Sunday, December 04, 2011

the 1%

There was more outrage on NPR the other day about CEO salary (about $11 million on average for the 500 or so fortune 500 CEOs, according to AFLCIO), though the 400 or so NBA players (average salary to be $8 million in the current agreement) are feeling justified to go on strike. I couldn't find the numbers, but the top 500 movie and tv stars easily average above $11 million (Rupert Grint alone made $30 million).

I suppose it is no coincident that the philosopher most known for his defense of income inequality always used Wilt Chamberlain as his example, since people rarely begrudge the salaries of celebrities.

I feel compelled to defend the 1% because pretty much most of my friends if they aren't in that 1% now, will likely at some point be at or close to the 1% at some point in their life. The number people tend to use is $340,000 for joint household income in 2009. Or $170,000 per person in a two-earner household.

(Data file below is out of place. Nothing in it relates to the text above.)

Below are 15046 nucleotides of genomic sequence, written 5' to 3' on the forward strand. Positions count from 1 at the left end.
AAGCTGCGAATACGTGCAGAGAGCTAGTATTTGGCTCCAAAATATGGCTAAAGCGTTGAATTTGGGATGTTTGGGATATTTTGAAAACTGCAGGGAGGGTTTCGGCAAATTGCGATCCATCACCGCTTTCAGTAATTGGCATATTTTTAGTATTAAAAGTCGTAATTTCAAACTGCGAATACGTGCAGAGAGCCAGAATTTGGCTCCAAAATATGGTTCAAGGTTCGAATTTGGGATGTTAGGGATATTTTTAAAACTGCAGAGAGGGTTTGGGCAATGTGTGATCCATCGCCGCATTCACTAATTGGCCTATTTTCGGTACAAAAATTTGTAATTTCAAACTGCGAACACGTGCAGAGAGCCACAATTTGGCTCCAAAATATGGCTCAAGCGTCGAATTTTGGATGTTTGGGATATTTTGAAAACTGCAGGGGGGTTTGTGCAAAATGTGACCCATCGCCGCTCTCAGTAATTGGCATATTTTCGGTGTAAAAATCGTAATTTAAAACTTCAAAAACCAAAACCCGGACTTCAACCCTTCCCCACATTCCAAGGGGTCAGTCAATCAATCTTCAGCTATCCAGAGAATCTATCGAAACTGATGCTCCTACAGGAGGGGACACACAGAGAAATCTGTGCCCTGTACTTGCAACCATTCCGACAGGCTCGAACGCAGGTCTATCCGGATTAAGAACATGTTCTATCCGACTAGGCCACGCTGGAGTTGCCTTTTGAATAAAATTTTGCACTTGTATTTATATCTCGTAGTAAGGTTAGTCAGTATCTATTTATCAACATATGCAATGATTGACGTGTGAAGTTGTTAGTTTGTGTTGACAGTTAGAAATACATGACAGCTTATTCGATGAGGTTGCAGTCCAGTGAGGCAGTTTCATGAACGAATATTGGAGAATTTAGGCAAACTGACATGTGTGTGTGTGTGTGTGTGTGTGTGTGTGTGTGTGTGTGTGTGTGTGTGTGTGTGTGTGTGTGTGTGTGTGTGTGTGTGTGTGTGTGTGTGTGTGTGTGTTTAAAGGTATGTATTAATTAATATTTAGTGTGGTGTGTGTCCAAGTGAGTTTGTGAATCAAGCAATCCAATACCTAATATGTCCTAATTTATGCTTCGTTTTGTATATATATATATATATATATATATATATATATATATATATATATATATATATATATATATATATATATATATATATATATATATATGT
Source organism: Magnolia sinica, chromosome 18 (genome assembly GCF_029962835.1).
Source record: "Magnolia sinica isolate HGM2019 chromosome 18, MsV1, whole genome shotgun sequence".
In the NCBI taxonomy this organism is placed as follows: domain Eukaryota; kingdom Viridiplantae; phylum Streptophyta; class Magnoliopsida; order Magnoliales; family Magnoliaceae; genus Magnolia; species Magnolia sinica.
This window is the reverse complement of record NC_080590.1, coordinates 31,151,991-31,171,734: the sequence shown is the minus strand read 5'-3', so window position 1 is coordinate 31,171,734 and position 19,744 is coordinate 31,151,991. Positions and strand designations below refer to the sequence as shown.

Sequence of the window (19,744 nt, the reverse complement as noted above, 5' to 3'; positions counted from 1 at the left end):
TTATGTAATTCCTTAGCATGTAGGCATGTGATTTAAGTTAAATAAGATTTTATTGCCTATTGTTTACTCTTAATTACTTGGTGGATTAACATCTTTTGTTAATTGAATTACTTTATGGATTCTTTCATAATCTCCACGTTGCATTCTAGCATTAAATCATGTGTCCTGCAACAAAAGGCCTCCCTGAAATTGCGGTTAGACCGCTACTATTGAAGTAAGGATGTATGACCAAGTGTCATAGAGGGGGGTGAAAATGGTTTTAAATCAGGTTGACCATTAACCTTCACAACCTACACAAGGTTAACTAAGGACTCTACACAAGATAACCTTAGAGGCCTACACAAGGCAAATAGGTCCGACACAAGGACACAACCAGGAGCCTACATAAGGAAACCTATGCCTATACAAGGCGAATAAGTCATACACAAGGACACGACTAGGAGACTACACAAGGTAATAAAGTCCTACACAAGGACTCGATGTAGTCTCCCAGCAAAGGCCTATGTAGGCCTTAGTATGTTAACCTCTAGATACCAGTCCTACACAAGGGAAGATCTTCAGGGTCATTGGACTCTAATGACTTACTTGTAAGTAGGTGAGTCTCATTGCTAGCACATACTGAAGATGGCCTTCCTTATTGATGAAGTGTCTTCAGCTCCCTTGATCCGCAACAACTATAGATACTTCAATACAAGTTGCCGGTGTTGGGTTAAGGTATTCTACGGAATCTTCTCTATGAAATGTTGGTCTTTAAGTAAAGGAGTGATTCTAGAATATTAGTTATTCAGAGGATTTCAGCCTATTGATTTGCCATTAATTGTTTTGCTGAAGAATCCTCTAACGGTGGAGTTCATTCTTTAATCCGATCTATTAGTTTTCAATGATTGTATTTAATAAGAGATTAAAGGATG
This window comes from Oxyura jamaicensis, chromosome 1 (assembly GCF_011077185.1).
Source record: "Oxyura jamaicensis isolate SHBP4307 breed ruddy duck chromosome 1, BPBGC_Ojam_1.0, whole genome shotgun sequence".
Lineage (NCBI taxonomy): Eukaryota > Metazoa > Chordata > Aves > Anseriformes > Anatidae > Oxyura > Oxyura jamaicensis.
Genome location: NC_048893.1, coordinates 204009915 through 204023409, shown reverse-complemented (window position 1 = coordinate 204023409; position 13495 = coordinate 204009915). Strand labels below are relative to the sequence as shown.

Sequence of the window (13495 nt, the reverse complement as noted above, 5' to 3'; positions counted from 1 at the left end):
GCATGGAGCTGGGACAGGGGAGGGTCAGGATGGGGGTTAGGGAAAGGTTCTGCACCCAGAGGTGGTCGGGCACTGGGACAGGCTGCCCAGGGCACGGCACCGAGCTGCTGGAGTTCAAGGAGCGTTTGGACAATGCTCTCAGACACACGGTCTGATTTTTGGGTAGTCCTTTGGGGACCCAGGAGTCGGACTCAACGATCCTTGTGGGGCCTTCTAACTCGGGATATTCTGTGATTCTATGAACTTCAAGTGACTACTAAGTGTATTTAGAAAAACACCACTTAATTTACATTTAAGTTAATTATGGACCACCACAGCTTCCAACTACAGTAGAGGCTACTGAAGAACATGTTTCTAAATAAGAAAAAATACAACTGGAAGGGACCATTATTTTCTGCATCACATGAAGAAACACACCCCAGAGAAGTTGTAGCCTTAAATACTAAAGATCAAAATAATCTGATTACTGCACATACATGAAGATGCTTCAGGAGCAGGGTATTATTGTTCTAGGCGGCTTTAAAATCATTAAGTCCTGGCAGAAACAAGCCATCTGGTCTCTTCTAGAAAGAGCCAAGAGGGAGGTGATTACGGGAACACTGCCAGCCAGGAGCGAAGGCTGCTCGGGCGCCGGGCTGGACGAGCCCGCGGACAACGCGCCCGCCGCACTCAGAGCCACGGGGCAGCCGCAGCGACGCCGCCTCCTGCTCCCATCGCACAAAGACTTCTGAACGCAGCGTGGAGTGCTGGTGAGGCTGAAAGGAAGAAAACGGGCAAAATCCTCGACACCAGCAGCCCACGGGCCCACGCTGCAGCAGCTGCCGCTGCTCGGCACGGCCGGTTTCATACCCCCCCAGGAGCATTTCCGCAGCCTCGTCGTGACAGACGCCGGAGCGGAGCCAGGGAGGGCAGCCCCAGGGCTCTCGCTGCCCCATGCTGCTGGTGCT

Also, someone who turns down a $200,000 a year to work for a non-profit or start a family should also properly be counted as earning $200,000 because by revealed preference, they are getting at least that many dollars of hedonic value from the less renumerative jobs they have taken.

I think few of my friends like to think about this fact. I agree it is somewhat troubling.

Also, that's just 1% of the US. To be in the top 1% of the world only requires $34,000 a year.

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